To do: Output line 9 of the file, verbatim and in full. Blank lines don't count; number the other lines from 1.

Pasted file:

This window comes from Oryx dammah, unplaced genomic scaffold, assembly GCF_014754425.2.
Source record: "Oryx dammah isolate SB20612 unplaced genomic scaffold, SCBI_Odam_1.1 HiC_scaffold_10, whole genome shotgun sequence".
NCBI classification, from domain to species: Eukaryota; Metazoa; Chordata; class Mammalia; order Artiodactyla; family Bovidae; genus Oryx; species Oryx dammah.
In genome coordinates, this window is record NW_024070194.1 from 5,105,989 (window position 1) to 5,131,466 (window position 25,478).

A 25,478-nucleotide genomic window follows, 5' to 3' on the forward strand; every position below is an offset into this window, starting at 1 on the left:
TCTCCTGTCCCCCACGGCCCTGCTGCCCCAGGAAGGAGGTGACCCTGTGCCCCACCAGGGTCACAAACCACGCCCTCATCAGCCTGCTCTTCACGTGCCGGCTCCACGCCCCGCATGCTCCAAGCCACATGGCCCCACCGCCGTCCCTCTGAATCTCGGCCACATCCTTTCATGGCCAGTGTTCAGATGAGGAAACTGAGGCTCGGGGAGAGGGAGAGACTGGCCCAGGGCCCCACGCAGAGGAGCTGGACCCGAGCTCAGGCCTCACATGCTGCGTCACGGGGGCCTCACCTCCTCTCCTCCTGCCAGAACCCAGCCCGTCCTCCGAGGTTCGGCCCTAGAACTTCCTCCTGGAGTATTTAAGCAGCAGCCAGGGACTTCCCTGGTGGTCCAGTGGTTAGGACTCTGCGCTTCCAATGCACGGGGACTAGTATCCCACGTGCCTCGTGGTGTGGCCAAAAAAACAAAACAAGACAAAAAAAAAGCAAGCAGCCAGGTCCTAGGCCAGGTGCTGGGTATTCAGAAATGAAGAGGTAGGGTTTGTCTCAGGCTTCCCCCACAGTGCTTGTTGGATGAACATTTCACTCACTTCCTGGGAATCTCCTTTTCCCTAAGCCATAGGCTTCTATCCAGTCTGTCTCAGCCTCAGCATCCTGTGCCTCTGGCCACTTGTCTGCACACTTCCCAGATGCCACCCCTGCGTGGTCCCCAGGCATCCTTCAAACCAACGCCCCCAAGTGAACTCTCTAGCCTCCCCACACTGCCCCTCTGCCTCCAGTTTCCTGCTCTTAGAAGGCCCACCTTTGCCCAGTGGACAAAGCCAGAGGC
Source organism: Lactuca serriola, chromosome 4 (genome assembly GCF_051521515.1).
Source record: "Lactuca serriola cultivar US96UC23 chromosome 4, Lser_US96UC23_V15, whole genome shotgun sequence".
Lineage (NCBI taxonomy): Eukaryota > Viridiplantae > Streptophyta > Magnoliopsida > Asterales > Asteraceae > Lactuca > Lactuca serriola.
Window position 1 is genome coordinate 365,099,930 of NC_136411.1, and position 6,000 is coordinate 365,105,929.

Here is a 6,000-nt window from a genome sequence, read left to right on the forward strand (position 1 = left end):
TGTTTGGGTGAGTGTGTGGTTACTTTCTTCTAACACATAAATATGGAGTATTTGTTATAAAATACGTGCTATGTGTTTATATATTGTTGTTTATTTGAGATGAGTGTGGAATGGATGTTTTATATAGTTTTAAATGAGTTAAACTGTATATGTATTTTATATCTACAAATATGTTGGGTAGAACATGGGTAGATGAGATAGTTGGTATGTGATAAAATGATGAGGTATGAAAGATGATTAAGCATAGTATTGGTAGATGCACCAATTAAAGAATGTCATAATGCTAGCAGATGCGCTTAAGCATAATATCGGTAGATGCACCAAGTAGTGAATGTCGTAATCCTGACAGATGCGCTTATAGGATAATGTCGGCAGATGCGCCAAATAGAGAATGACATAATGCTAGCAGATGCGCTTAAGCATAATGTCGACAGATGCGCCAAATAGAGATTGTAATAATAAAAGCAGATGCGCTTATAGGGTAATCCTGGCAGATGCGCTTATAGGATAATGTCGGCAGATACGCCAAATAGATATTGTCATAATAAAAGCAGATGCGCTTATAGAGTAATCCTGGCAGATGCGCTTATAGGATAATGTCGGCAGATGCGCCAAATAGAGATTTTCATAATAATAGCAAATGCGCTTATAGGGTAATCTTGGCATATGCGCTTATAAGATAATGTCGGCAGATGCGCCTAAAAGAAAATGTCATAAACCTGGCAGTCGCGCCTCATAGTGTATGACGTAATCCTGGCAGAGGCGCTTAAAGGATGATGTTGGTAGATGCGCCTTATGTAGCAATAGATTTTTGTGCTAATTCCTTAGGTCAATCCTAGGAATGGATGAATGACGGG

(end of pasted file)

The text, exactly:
Lineage (NCBI taxonomy): Eukaryota > Viridiplantae > Streptophyta > Magnoliopsida > Asterales > Asteraceae > Lactuca > Lactuca serriola.